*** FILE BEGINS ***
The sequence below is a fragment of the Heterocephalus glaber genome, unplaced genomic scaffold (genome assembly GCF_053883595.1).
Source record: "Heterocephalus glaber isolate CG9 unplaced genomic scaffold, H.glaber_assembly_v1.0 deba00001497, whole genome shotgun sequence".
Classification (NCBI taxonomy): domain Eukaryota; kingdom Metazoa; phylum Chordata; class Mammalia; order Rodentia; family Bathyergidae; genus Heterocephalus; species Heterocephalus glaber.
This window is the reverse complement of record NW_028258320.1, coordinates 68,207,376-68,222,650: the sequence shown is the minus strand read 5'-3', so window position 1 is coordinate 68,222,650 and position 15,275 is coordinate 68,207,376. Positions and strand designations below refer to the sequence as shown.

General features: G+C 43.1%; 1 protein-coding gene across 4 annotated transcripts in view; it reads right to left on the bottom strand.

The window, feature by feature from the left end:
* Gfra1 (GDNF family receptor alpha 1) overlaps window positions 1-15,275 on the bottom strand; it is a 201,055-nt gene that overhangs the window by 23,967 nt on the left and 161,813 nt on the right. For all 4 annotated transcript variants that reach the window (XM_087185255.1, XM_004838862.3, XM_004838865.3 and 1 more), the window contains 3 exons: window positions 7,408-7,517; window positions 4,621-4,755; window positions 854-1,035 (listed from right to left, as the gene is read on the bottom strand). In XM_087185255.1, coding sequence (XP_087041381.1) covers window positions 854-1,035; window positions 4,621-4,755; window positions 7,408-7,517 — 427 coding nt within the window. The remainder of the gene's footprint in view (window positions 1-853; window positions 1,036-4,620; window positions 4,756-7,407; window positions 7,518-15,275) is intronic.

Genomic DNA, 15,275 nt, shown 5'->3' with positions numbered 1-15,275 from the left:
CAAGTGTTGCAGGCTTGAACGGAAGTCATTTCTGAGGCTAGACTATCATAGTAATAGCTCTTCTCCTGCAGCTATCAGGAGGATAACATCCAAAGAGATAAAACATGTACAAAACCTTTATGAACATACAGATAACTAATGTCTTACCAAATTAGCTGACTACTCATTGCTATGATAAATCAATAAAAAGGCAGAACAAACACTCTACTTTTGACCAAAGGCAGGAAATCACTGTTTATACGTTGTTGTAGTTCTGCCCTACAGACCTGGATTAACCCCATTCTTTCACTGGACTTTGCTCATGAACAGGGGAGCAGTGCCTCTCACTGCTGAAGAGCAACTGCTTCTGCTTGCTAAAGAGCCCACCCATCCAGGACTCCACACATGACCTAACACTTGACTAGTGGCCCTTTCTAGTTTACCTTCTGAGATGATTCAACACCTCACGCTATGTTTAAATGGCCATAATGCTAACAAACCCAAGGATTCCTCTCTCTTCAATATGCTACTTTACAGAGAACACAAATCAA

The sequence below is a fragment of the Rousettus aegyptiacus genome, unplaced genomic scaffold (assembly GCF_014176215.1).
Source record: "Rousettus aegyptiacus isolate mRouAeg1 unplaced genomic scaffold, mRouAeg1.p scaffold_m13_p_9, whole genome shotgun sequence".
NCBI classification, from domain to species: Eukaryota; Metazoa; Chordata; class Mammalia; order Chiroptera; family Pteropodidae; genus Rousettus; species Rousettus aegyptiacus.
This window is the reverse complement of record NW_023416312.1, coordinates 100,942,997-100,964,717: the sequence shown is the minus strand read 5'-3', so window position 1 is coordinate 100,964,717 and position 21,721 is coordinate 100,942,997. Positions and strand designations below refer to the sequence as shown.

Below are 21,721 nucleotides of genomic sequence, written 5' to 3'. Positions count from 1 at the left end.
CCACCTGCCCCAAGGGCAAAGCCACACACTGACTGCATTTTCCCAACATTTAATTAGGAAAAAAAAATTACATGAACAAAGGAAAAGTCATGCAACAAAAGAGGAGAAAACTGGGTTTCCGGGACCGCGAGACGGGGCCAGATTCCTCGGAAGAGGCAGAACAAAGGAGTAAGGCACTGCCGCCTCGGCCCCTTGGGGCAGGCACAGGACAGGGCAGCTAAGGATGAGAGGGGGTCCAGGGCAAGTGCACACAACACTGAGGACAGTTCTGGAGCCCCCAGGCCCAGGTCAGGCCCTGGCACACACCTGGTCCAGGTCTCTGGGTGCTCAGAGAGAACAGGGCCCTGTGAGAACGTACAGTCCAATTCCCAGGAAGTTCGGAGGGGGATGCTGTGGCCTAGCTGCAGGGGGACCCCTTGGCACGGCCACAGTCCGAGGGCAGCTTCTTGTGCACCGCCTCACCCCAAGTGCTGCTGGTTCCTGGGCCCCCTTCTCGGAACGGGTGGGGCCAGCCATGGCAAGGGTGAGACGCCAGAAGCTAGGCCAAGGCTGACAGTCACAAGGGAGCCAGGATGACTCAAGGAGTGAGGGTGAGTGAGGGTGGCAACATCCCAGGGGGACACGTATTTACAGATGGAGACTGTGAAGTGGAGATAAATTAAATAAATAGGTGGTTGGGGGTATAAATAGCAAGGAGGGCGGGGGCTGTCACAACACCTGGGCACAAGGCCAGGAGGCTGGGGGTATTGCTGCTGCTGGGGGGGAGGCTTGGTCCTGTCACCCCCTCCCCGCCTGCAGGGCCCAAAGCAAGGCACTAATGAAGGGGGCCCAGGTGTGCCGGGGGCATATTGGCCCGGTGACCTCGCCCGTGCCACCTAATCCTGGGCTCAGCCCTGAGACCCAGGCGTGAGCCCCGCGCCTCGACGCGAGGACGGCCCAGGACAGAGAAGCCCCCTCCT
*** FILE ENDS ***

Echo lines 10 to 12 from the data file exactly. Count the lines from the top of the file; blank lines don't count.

The sequence below is a fragment of the Rousettus aegyptiacus genome, unplaced genomic scaffold (assembly GCF_014176215.1).
Source record: "Rousettus aegyptiacus isolate mRouAeg1 unplaced genomic scaffold, mRouAeg1.p scaffold_m13_p_9, whole genome shotgun sequence".
NCBI classification, from domain to species: Eukaryota; Metazoa; Chordata; class Mammalia; order Chiroptera; family Pteropodidae; genus Rousettus; species Rousettus aegyptiacus.